Stereochemistry

Cycloalkanes – Dashes And Wedges

Cycloalkanes – Dashes And Wedges

March 20, 2014

In the last post, we mentioned that one of the consequences of the fact that carbon can form rings is that small rings (less than 8 carbons) are so rigid that they can’t be turned inside out [video]. One of the important consequences of this, as we’ll see today, is that it leads to the [...]

Read the full article →
Partial Reduction of Alkynes

Partial Reduction of Alkynes

May 8, 2013

Alkynes bear many similarities to alkenes, but as we have already seen, their chemistry can differ in subtle and interesting ways. Today’s post is another case in point. The reduction of alkenes by hydrogen in the presence of a metal catalyst (“catalytic hydrogenation”) is a time-honoured reaction recognized by Sabatier’s receipt of the Nobel Prize for [...]

Read the full article →

Summary: Alkene Reaction Pathways

April 25, 2013

In this post we’ll do a final review of alkene addition reactions and sum up the three major pathways (and two minor classes of reactions worth paying attention to). Reaction Pathway #1 – The Carbocation Pathway In the Carbocation Pathway, the alkene acts as a nucleophile and attacks an electrophile, resulting in the formation of [...]

Read the full article →

A Fourth Alkene Addition Pattern – Free Radical Addition

April 12, 2013

I’ve written that there are three major alkene reactivity patterns [carbocation, three membered ring, and concerted], but there are two minor pathways as well. This post discusses one of them. As discussed previously, alkenes normally react with HBr to give products of “Markovnikov” addition; the bromine ends up on the most substituted carbon of the [...]

Read the full article →

Alkene Addition Pattern #3: The “Concerted” Pathway

April 2, 2013

In contrast to alkene addition reactions in the Carbocation Pathway and the 3-Membered Ring Pathway, we saw in the last two posts that hydroboration of alkenes is anomalous. The regioselectivity of the reaction is “anti-Markovnikov” and the stereochemistry of the addition is “syn“: We also saw that the “syn” stereochemistry is due to the concerted [...]

Read the full article →

Bromination of Alkenes – How Does It Work?

March 6, 2013

In a previous post we went through the key reactions of the carbocation pathway. It’s a family of reactions which proceed through 1) attack of an alkene upon an acid, forming a free carbocation, and 2) attack of a nucleophile upon the carbocation. Although we saw that several key reactions of alkenes were consistent with [...]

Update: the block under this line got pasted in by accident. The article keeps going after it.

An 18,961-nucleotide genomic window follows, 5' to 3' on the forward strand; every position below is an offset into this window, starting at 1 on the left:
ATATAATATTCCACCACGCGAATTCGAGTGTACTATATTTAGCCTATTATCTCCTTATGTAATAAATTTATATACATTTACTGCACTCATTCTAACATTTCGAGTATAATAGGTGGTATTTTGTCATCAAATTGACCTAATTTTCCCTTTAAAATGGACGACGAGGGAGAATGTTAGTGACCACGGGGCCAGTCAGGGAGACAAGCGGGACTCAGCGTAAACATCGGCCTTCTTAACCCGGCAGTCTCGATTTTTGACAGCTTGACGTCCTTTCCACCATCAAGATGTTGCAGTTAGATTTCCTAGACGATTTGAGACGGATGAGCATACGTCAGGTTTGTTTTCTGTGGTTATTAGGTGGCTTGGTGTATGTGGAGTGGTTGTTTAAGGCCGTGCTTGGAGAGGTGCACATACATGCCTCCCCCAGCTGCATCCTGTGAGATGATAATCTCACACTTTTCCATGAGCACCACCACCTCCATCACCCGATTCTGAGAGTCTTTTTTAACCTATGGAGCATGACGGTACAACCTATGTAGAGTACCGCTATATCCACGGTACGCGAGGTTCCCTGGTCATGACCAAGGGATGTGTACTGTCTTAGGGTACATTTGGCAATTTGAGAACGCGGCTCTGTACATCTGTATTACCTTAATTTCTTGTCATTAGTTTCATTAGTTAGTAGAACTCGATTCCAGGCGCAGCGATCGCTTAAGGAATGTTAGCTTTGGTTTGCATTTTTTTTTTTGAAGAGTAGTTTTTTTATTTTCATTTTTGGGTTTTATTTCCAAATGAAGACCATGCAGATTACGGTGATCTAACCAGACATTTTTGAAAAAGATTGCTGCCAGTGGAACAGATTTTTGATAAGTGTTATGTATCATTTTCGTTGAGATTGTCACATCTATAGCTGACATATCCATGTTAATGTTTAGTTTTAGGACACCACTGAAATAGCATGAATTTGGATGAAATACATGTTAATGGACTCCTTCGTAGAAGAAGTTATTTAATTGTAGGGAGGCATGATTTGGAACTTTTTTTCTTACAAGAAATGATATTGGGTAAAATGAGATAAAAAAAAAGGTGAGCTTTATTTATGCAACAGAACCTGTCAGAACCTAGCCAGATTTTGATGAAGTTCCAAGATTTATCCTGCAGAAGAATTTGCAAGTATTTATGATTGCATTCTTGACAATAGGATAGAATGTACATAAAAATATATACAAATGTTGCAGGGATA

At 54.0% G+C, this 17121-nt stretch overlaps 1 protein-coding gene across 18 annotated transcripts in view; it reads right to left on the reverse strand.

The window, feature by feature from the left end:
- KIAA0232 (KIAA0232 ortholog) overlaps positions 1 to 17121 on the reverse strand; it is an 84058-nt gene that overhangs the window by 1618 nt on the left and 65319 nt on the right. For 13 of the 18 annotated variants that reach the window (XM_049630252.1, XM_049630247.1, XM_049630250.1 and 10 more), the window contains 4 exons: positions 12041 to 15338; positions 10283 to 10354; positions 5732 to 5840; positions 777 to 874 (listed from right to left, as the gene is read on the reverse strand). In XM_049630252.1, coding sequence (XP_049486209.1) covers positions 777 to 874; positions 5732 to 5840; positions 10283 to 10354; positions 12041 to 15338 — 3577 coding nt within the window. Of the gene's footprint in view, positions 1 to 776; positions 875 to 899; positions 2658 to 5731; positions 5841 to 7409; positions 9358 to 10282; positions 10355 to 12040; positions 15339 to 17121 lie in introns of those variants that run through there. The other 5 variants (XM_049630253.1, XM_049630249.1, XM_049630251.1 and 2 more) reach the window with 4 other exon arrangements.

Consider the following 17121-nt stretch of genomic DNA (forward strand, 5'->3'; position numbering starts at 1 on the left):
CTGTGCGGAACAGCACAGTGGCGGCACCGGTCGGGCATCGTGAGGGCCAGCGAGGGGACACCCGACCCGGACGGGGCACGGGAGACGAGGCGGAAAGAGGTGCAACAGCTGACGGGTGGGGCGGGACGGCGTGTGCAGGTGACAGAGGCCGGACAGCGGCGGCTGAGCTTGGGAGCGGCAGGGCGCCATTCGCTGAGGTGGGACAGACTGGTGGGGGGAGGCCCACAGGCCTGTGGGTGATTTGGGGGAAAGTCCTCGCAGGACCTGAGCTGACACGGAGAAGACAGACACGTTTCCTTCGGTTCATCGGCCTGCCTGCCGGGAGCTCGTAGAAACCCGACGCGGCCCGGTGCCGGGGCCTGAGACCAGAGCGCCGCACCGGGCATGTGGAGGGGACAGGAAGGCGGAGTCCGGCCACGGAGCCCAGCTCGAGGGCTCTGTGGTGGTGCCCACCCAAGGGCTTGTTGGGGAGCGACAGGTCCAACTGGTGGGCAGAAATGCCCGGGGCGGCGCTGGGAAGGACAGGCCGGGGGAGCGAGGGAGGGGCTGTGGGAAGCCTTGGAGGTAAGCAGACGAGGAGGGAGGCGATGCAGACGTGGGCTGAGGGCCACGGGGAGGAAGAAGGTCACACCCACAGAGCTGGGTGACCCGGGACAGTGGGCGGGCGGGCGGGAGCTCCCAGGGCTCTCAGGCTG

Read the full article →

Markovnikov’s Rule (2) – Why It Works

February 11, 2013

Understanding Why Markovnikov’s Rule Works Let’s assemble all the facts we know about the reactions of alkenes with an acid like HCl so far. Regiochemistry: as we saw in the last post, reactions of alkenes with acids like HCl follow Markovnikov’s rule: the major product formed is that where the hydrogen adds to the carbon [...]

Read the full article →

Addition Reactions: Stereochemistry

January 30, 2013

In the last post on alkene addition reactions, we discussed one of the two key themes to look for in addition reactions: regiochemistry (in other words – what “region” of the alkene do different atoms end up forming bonds to?). This post is about the second key theme in addition reactions of alkenes: stereochemistry.  We’re going [...]

Read the full article →

Comparing the E1 and E2 Reactions

October 10, 2012

Now that we’ve gone through the mechanisms of the E1 and E2 reactions, let’s take a moment to look at them side by side and compare them. Here’s how each of them work: Here’s what each of these two reactions has in common: in both cases, we form a new C-C π bond, and break a [...]

Read the full article →

The E2 Mechanism

September 27, 2012

Having gone through the E1 mechanism for elimination reactions, we’ve accounted for one way in which elimination reactions can occur. However, there’s still another set of data that describes some elimination reactions that we haven’t adequately explained yet. Here’s an example of the reaction I’m talking about: What’s interesting about this reaction is that it [...]

Read the full article →